Mayhew, as has become his way, talked out of both sides of his mouth. He tried to play both sides to the middle in explaining why Suh leaving may not be bad, after all.

“I think anytime you lose a quality player like (Suh), especially in the short term, that is to your detriment,”Mayhew said over lunch with beat reporters last week at the NFL owners meetings. “I think in the long term, I think we’re going to be glad we don’t have that contract on our books. But in the short term, that’s an issue.”

The best defensive player in franchise history walked away, and Mayhew is trying to sell the fan base that, in the long term, everyone should be “glad” that Suh’s contract isn’t on the books.

The fans don’t want financial prudence; they want a freaking championship.

Those old enough to remember the Lions’ last championship in 1957 are pushing 70 years of age.

Can you imagine if the Lions had let Barry Sanders walk away, only to comfort us with the knowledge that Barry’s fat contract will be off the books?

Certain players come down the pike in a franchise’s history and they should never be allowed to leave, no matter the cost.

Ndamukong Suh was one of those players.

But he’s gone now so it’s time to move on. I get it.

The trouble is, the Lions are once again a store in need of minding, and it’s unclear who is doing that now.

For those of you who thought the problem with the team was the owner, think again.

Bill Ford is passed away and his widow, Martha, ostensibly is in charge.

Yet I haven’t heard vitriol directed at Mrs. Ford. Nor should there be.

The trouble with the Lions isn’t with their owner, it’s with the reporting structure.

The team needs another football man with keys to the executive washroom.

Mayhew and Lewand have had their chance, as direct reports to the owner. They’ve had six full seasons to craft a plan. And all they have to show for it are two playoff appearances—and two playoff losses.

It seems that the Lions are always reacting; they’re not proactive. Everything is done under duress. They can’t draft right.

The scrambling that’s done at Ford Field isn’t limited to the quarterback.

Mayhew and Lewand report directly to Martha Ford. Neither of them can fire the other.

Bill Ford Jr. is too wrapped up in the car company to be hands-on with the Lions on a daily basis.

It says here that the Lions need another football man—someone steeped in experience and wise in the ways of an NFL front office—to act as another layer of reporting between Mayhew/Lewand and Mrs. Ford.

There isn’t a Lions Way. There isn’t a plan. If there is, no one is talking about it.

The only “plan” since Mayhew took over from Millen has been to stock the shelves with skill players in hopes of making Matthew Stafford better.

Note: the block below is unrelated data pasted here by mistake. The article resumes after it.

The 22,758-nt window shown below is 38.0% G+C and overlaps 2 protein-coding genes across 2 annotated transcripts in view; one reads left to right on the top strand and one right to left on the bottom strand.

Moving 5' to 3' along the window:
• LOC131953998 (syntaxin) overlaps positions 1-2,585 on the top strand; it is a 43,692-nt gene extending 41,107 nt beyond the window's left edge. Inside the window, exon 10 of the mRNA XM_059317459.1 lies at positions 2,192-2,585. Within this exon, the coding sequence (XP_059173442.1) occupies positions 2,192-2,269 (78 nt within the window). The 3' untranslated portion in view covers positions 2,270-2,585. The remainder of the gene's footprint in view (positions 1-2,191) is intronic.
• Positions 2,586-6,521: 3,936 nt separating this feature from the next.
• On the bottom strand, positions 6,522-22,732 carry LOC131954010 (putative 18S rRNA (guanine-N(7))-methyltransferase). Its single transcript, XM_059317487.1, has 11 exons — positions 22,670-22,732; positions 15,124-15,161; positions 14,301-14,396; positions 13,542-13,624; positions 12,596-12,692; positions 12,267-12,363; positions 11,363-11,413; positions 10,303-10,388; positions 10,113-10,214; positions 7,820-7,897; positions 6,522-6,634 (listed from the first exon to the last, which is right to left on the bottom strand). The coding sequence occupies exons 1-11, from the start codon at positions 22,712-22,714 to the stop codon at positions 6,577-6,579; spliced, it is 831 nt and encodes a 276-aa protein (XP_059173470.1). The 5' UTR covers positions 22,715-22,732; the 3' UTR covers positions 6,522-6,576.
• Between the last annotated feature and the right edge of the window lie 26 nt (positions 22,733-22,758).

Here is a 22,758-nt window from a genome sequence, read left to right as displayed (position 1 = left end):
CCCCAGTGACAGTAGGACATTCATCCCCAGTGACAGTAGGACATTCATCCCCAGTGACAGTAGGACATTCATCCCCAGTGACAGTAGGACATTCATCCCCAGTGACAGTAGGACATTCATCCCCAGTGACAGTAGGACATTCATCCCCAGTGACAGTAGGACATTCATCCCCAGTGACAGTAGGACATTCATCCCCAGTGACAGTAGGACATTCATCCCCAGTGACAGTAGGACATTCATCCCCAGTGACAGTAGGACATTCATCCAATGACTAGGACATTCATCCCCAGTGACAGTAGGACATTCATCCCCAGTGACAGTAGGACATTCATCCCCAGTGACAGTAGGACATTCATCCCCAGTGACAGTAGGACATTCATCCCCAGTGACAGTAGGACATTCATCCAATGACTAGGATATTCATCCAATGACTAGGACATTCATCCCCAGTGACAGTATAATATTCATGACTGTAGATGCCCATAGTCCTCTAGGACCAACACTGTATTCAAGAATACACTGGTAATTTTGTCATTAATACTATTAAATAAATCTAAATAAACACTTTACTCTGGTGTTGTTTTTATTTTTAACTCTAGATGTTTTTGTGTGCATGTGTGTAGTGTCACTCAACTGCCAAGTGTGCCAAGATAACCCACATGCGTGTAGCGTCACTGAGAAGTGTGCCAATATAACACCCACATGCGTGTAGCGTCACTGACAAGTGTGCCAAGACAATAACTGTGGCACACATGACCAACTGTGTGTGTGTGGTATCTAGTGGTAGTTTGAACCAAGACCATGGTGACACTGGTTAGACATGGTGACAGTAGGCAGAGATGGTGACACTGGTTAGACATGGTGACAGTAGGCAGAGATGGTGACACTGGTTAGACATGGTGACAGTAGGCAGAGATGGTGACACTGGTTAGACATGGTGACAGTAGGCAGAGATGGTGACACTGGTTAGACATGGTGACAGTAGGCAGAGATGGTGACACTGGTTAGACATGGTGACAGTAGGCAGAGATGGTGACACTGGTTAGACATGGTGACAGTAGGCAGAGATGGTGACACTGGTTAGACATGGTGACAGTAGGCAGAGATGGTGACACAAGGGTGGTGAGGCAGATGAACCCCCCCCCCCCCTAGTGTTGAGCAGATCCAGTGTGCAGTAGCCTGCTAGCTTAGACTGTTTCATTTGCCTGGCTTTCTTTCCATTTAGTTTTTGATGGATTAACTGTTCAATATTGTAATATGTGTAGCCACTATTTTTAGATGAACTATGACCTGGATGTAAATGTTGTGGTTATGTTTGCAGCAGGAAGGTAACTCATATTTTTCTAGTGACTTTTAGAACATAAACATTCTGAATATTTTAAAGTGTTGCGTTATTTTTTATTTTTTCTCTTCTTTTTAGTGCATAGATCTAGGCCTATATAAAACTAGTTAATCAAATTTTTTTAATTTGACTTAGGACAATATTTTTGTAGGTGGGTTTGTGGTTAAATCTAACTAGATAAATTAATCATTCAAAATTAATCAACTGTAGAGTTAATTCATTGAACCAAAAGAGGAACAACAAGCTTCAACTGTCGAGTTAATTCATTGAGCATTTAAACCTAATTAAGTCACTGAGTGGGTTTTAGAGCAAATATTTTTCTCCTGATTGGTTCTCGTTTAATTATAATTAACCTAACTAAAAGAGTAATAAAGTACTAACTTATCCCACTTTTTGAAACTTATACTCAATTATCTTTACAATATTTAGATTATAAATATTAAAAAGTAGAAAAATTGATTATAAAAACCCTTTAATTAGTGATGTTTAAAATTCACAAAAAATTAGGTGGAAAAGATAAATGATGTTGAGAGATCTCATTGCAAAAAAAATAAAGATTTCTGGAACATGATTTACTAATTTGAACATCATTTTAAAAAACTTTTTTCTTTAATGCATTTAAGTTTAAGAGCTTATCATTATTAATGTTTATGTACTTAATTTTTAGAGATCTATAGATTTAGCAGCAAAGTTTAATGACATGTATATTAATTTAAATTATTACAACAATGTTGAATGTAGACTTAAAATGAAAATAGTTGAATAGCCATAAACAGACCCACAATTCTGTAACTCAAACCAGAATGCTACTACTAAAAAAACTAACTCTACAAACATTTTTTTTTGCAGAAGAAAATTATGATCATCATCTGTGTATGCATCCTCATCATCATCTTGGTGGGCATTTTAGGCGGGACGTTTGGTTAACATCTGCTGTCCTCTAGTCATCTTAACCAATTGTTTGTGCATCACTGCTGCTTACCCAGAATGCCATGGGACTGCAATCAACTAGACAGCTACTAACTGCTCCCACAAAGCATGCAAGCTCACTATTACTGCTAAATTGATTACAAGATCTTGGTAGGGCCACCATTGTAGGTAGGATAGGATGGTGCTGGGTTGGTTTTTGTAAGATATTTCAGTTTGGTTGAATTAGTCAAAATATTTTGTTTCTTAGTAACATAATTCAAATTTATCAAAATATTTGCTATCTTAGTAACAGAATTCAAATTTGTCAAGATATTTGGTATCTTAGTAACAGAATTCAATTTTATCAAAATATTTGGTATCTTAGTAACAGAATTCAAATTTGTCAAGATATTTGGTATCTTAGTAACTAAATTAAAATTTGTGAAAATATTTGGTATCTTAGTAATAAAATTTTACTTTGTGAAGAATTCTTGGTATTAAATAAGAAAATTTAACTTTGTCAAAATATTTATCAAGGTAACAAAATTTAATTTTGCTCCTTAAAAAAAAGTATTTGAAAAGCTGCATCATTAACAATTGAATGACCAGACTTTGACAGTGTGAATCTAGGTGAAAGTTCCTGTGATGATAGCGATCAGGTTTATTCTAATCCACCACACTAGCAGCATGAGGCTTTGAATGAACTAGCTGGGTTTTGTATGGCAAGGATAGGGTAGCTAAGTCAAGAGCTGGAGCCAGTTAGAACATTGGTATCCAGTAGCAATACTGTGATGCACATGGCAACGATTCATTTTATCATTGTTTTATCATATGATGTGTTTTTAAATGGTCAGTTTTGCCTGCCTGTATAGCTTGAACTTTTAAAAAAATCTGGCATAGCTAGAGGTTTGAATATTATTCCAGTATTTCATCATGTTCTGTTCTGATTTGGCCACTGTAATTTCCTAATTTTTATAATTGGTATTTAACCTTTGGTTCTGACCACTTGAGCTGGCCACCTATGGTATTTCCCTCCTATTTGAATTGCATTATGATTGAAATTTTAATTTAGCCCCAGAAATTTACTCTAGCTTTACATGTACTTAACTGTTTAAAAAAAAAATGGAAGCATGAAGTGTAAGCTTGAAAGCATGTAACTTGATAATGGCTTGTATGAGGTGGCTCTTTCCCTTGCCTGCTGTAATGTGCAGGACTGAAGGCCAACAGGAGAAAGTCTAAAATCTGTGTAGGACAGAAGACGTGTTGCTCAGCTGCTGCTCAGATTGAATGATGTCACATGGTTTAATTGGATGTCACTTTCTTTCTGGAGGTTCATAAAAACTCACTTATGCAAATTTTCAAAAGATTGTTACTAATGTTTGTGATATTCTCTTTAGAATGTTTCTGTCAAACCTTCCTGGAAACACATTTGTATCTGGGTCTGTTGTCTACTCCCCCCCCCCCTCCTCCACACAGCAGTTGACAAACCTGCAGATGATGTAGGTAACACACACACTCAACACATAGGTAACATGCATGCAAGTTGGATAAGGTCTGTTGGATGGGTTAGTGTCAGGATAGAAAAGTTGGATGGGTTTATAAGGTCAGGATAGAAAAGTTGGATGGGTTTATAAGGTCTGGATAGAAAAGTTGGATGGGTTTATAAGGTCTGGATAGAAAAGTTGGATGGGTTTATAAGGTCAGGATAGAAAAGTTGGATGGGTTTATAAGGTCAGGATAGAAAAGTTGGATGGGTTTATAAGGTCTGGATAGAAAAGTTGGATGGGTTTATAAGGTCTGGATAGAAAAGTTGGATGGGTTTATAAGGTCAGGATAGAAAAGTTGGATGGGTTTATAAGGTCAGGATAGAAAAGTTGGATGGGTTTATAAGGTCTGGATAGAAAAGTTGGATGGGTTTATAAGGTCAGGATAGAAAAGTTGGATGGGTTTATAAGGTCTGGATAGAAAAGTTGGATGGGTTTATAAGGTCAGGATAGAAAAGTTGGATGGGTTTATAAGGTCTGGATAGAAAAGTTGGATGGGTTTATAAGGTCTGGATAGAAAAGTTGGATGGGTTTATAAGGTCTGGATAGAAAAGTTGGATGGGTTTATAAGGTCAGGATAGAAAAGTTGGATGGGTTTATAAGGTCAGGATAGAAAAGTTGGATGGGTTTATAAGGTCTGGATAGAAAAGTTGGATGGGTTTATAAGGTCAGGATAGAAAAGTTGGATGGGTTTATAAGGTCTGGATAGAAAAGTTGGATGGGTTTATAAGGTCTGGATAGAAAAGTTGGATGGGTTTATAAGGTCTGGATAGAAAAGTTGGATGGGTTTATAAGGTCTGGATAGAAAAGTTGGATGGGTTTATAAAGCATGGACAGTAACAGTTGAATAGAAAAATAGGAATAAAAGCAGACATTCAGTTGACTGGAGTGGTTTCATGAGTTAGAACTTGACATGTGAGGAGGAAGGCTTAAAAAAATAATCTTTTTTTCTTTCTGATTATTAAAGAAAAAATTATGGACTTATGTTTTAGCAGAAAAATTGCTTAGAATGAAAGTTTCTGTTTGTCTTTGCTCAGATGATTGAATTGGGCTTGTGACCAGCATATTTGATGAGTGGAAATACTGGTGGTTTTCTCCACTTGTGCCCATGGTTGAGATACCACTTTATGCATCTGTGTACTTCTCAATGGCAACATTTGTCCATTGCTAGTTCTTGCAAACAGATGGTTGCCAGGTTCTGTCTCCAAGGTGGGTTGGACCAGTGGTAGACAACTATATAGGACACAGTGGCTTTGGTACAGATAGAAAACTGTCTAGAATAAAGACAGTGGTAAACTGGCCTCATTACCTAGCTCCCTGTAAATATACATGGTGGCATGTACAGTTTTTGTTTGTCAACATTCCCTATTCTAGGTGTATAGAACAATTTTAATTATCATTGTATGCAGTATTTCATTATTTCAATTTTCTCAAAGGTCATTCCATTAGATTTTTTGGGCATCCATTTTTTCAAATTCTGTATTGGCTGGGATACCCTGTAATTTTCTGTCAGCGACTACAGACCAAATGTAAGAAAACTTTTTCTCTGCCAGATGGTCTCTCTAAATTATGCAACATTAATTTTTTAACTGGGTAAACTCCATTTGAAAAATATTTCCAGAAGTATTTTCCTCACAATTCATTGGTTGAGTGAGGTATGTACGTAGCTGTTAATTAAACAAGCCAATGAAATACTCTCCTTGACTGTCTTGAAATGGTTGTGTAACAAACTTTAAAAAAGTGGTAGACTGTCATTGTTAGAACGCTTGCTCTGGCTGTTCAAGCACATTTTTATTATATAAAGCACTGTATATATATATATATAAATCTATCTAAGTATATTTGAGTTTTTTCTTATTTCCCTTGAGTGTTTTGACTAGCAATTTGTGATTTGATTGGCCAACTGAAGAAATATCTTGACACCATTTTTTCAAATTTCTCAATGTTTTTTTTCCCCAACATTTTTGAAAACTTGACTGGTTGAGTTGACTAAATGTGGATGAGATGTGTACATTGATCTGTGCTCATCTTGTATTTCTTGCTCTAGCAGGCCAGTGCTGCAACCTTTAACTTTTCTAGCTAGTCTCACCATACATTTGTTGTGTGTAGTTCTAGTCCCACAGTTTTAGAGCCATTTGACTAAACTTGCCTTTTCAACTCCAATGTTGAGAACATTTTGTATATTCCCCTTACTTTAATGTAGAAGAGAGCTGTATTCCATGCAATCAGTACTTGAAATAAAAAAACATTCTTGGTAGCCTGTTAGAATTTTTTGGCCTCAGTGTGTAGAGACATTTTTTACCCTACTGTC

When Dombrowski realized that the Tigers were highly unlikely to be able to sign Max Scherzer to a long-term extension, he executed Plan B: trading for David Price last July.

It was an example of forward thinking that simply doesn’t go on with the Lions.

Suh should have been signed, sealed and delivered a year ago this time, so the team could put that to bed and move on to other things.

It should never have come to free agency.

Suh is spilled milk, but his situation is also symptomatic of what’s wrong with the Lions—a team with no plan and no vision.

There’s too much desperation with the Lions. There isn’t the feeling that the hand at the wheel is steady amid the rough waters of the NFL.

The Lions need such a steady hand. They need a veteran NFL guy to oversee things.

They need someone like Ernie Accorsi.

Accorsi is steeped in NFL knowledge. He’s held a variety of jobs, including general manager, assistant GM, PR flak and consultant. He helped the Bears in their GM search in December.

He’s 73 years old and he’s available for a full-time position.

Running the Lions might be intriguing enough for someone like Accorsi, who laid the groundwork for a Super Bowl win with the 2007 Giants.

The Lions haven’t had a heavy hitter upstairs. They haven’t had heavy hitters on the sidelines either, really.

But Jim Caldwell seems fine as head coach. The problems don’t start with the coach.

The dysfunction is with the guys in the suits.

Mayhew and Lewand have had their chance. They’ve had six years. Now they need a football man to report to.

The Lions should give Ernie Accorsi a ring, but that phone call would have to come from Bill Ford Jr., who just might do something progressive, even by accident.

I will forgive you for not holding your breath, however.